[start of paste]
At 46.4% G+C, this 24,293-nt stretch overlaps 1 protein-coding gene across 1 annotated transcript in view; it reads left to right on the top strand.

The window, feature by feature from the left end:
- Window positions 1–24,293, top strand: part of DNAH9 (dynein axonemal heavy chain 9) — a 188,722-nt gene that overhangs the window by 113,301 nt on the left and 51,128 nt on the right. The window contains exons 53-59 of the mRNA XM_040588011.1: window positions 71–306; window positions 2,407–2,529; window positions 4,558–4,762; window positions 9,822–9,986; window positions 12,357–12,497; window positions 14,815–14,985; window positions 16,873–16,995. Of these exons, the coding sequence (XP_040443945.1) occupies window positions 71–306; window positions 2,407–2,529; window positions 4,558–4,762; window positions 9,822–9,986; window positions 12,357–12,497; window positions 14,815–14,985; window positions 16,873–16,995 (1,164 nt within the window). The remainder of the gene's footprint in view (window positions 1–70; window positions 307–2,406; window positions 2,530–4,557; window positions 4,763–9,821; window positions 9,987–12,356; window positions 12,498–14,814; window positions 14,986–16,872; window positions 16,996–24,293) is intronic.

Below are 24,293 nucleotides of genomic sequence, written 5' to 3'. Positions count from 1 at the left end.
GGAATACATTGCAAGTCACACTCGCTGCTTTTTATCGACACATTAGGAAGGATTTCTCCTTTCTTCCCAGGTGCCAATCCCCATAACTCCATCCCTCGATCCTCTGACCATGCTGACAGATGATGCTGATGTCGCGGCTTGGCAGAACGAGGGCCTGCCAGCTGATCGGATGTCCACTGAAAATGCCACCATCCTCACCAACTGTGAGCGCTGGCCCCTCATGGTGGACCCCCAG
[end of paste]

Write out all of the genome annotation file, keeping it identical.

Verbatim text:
At 46.4% G+C, this 24,293-nt stretch overlaps 1 protein-coding gene across 1 annotated transcript in view; it reads left to right on the top strand.

The window, feature by feature from the left end:
- Window positions 1–24,293, top strand: part of DNAH9 (dynein axonemal heavy chain 9) — a 188,722-nt gene that overhangs the window by 113,301 nt on the left and 51,128 nt on the right. The window contains exons 53-59 of the mRNA XM_040588011.1: window positions 71–306; window positions 2,407–2,529; window positions 4,558–4,762; window positions 9,822–9,986; window positions 12,357–12,497; window positions 14,815–14,985; window positions 16,873–16,995. Of these exons, the coding sequence (XP_040443945.1) occupies window positions 71–306; window positions 2,407–2,529; window positions 4,558–4,762; window positions 9,822–9,986; window positions 12,357–12,497; window positions 14,815–14,985; window positions 16,873–16,995 (1,164 nt within the window). The remainder of the gene's footprint in view (window positions 1–70; window positions 307–2,406; window positions 2,530–4,557; window positions 4,763–9,821; window positions 9,987–12,356; window positions 12,498–14,814; window positions 14,986–16,872; window positions 16,996–24,293) is intronic.

Below are 24,293 nucleotides of genomic sequence, written 5' to 3'. Positions count from 1 at the left end.
GGAATACATTGCAAGTCACACTCGCTGCTTTTTATCGACACATTAGGAAGGATTTCTCCTTTCTTCCCAGGTGCCAATCCCCATAACTCCATCCCTCGATCCTCTGACCATGCTGACAGATGATGCTGATGTCGCGGCTTGGCAGAACGAGGGCCTGCCAGCTGATCGGATGTCCACTGAAAATGCCACCATCCTCACCAACTGTGAGCGCTGGCCCCTCATGGTGGACCCCCAG